University of Kansas

X-Ray Emission in the Solar System

Image: Jovian soft X-rays from ROSAT; courtesy of J. H. Waite.

(DRAFT)

X-Ray Emission From Comets and Planets

T. E. Cravens
University of Kansas, Department of Physics and Astronomy, Lawrence, KS 66045, U.S.A.

The final version of this paper appeared in Advances in Space Research, 26, 1443, 2000.
Abstract and link to complete article through ScienceDirect.

ABSTRACT. X-ray emission has been observed from many objects throughout the solar system including the Sun, the Moon, the Earth, Jupiter, and comets. A brief review of these observations and some of the emission mechanisms suggested to explain the observed X-rays are given in this paper. Cometary X-ray emission and Jovian X-ray emission will be emphasized. The initial discovery of X-rays from comet Hyakutake (Lisse et al., 1996) was surprising and a number of explanations were put forth, including bremsstrahlung associated with hot electron collisions with cometary neutrals or ions, scattering or fluorescence of solar X-rays from cometary neutrals or from dust particles, and charge transfer of heavy solar wind ions with neutrals. X-rays have also been observed both from Jupiter's auroral region as well as from low latitudes (Waite et al., 1997a). Again, a number of emission mechanisms have been proposed, including precipitation of energetic heavy ions from the magnetosphere. Predictions of X-ray emission from Venus, Mars, and from interstellar neutrals in the heliosphere are made.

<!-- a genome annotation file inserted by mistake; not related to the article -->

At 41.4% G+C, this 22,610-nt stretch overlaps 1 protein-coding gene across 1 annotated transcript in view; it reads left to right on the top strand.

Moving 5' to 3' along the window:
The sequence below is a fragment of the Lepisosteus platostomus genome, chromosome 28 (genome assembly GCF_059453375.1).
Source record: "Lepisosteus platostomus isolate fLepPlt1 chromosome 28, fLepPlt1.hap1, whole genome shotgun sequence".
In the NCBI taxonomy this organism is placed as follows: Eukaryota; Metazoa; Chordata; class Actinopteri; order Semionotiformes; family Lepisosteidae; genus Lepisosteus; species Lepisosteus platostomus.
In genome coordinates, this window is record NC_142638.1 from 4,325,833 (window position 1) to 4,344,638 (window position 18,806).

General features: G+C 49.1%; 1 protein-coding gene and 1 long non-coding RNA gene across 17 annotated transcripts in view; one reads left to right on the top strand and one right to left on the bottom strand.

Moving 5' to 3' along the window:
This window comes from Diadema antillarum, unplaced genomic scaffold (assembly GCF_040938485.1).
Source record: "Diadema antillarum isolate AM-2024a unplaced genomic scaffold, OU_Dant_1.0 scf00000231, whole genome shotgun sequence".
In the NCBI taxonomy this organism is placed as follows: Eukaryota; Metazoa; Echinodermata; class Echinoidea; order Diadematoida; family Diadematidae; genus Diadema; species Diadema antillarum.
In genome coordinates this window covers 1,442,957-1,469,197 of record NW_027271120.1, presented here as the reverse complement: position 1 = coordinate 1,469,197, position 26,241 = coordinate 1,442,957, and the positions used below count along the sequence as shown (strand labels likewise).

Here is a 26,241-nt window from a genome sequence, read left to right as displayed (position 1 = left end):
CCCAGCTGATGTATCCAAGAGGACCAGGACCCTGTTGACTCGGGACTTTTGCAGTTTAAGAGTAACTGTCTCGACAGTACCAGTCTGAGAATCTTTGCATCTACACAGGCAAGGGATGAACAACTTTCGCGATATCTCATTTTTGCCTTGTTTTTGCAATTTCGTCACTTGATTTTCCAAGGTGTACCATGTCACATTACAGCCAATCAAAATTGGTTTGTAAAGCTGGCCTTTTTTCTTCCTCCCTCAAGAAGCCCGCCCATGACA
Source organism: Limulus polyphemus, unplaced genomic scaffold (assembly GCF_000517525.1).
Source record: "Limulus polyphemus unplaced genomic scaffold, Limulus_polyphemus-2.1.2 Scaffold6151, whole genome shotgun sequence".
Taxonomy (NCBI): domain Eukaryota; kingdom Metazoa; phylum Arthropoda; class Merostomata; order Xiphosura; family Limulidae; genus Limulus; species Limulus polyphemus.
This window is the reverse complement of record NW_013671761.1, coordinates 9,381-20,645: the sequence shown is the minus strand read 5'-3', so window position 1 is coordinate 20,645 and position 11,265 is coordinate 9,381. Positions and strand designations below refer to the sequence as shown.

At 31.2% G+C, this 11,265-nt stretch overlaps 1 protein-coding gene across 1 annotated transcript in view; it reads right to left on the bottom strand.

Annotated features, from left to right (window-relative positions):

Acknowledgments. Support from NASA Planetary Atmospheres grant NAG5-4358 and NSF grant ATM-98-15574 is gratefully acknowledged. The Kansas Center for Scientific Computing (NSF EPSCOR/KSTAR) and NASA EPSCOR/KTEC NCC5-168 are also acknowledged.

Figures:
Figure 1. Temperature versus height in solar atmosphere. The solar corona is to the right of the dashed line. Adapted from Goldberg (1969).
Figure 2. ROSAT X-ray counting rate versus photon energy for Jupiter (Waite et al., 1994) and a spectrum from a theoretical model. From Cravens et al. (1995).
Figure 3. Photon emission rate per precipitating oxygen ion at Jupiter versus photon energy. From Kharchenko et al. (1998).
Figure 4. Data points for ROSAT X-ray intensity measured from comet Hyakutake versus radial distance along the sun-comet line and at right angles. The solid and dashed lines are model results. From Haberli et al. (1997).
Figure 5. X-ray emission rate versus photon energy for comet Hyakutake adapted from a theoretical calculation by Wegmann et al. (1998). Each point represents the emission rate for a specific line.


Last modified Sept. 11, 2006
Tizby Hunt-Ward
tizby@ku.edu